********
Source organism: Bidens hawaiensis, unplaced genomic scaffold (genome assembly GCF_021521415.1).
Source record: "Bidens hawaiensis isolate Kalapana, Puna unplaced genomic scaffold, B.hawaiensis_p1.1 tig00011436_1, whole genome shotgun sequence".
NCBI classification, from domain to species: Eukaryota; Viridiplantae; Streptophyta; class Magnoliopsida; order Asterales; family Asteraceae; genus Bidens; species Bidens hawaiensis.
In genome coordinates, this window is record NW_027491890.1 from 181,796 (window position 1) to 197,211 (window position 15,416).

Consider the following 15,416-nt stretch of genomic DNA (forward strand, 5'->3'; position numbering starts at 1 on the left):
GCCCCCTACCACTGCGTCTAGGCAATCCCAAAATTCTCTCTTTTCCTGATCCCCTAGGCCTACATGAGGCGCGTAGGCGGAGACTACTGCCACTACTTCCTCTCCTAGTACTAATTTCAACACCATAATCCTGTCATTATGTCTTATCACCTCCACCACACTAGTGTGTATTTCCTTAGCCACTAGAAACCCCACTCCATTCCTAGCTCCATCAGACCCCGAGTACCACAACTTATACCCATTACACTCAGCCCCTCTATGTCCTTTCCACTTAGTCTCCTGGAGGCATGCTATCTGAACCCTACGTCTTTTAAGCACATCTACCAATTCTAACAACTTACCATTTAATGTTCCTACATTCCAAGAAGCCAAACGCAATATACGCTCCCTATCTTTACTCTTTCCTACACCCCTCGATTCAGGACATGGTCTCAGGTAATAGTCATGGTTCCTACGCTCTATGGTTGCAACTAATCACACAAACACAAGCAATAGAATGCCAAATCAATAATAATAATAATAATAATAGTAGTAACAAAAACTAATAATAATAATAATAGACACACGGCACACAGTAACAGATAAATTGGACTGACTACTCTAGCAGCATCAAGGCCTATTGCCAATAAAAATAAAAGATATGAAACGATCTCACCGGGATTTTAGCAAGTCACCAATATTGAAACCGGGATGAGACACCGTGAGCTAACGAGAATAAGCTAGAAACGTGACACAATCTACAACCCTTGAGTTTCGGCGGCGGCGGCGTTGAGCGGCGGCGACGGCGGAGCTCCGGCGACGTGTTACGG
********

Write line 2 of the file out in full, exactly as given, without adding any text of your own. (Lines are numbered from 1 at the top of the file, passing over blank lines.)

Source record: "Bidens hawaiensis isolate Kalapana, Puna unplaced genomic scaffold, B.hawaiensis_p1.1 tig00011436_1, whole genome shotgun sequence".